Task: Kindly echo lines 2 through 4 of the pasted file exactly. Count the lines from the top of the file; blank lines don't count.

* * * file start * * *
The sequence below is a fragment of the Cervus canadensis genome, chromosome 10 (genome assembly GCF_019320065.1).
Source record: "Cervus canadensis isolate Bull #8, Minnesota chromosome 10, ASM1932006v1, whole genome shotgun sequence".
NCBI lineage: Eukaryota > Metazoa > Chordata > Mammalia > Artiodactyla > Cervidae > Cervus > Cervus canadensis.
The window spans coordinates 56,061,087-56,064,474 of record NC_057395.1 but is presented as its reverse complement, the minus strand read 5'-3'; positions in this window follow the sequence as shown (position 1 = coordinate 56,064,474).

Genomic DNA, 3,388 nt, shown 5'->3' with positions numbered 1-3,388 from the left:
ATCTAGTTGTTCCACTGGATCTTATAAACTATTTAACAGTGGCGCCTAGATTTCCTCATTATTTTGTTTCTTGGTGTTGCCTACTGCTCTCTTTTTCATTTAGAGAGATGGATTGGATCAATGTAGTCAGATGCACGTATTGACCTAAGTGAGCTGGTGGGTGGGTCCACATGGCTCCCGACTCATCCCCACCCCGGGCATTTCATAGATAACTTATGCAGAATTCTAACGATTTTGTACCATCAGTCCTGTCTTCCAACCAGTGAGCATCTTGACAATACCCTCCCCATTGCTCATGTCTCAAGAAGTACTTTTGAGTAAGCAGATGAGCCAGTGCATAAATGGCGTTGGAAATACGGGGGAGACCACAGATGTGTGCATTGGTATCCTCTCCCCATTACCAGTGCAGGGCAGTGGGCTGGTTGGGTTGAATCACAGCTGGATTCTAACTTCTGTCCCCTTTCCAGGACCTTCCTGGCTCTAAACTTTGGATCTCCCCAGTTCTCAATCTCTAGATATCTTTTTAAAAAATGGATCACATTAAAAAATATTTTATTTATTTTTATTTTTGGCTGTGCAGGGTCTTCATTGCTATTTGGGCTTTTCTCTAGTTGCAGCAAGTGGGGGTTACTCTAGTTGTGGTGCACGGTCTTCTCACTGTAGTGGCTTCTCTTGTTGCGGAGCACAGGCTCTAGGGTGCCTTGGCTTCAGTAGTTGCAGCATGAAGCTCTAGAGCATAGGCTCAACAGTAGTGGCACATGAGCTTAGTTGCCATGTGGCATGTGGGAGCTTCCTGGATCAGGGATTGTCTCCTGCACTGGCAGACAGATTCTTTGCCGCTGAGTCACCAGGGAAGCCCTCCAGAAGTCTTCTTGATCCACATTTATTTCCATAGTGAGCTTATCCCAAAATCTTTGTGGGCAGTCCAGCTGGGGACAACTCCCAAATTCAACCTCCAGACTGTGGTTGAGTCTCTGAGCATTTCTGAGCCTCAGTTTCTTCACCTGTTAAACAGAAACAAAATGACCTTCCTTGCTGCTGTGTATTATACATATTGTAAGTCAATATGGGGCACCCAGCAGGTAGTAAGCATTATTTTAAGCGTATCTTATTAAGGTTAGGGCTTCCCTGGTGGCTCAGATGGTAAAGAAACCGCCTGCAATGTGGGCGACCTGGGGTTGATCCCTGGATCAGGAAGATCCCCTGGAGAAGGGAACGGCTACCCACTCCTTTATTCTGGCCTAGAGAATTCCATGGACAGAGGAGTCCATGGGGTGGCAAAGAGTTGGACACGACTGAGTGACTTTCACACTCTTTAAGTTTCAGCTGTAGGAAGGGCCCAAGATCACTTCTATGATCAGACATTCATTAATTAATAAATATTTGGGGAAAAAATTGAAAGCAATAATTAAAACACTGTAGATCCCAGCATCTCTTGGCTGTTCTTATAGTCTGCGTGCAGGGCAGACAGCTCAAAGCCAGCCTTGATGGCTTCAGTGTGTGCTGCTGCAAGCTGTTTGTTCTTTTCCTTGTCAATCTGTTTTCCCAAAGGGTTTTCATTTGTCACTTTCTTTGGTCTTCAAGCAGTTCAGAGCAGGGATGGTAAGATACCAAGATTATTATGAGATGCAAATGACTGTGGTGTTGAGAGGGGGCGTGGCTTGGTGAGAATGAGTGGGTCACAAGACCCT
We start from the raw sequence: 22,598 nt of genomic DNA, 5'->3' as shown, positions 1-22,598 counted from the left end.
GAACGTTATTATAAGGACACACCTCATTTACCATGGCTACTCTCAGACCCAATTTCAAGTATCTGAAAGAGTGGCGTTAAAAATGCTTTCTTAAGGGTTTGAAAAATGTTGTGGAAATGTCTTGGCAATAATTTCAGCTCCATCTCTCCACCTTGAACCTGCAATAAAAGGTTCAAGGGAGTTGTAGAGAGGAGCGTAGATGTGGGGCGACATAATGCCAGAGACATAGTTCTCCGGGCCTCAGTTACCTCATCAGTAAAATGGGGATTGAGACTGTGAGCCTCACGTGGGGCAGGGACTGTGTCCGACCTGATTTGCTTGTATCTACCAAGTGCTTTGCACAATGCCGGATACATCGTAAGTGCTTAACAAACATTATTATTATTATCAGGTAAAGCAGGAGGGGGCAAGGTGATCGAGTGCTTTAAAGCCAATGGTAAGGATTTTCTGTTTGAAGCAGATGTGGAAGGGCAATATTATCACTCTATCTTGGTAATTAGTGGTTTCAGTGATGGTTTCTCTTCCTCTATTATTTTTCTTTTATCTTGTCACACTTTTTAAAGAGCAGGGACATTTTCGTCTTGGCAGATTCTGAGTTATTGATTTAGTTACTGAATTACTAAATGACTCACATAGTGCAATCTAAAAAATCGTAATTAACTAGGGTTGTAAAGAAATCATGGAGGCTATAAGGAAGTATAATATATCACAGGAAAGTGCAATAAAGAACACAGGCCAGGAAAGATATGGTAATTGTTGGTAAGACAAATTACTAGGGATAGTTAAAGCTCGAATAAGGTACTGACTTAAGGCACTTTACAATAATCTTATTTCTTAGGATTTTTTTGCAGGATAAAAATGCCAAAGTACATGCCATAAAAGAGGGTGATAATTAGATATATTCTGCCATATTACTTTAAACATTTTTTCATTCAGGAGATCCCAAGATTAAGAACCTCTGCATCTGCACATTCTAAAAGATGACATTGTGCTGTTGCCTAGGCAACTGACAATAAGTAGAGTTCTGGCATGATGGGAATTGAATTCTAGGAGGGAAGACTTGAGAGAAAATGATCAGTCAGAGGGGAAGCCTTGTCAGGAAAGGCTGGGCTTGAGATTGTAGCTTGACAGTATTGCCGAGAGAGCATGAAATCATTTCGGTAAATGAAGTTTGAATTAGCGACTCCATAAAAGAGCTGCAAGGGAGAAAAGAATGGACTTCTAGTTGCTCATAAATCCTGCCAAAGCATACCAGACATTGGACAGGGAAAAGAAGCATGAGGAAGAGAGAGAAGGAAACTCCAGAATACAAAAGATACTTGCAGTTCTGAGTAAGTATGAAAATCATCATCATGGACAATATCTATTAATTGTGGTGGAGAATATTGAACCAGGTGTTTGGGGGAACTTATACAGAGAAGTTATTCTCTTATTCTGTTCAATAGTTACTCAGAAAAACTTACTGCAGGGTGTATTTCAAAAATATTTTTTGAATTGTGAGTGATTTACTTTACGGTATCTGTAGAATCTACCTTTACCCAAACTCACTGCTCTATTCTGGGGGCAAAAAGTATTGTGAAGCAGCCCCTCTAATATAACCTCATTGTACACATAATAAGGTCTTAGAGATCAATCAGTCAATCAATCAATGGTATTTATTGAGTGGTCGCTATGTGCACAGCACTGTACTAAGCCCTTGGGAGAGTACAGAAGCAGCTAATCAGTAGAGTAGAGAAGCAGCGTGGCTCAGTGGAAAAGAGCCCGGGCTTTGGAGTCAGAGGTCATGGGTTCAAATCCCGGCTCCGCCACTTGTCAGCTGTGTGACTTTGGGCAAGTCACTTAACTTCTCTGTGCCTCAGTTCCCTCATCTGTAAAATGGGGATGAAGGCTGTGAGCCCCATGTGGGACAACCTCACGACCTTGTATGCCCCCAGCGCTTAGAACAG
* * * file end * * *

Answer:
Source record: "Cervus canadensis isolate Bull #8, Minnesota chromosome 10, ASM1932006v1, whole genome shotgun sequence".
NCBI lineage: Eukaryota > Metazoa > Chordata > Mammalia > Artiodactyla > Cervidae > Cervus > Cervus canadensis.
The window spans coordinates 56,061,087-56,064,474 of record NC_057395.1 but is presented as its reverse complement, the minus strand read 5'-3'; positions in this window follow the sequence as shown (position 1 = coordinate 56,064,474).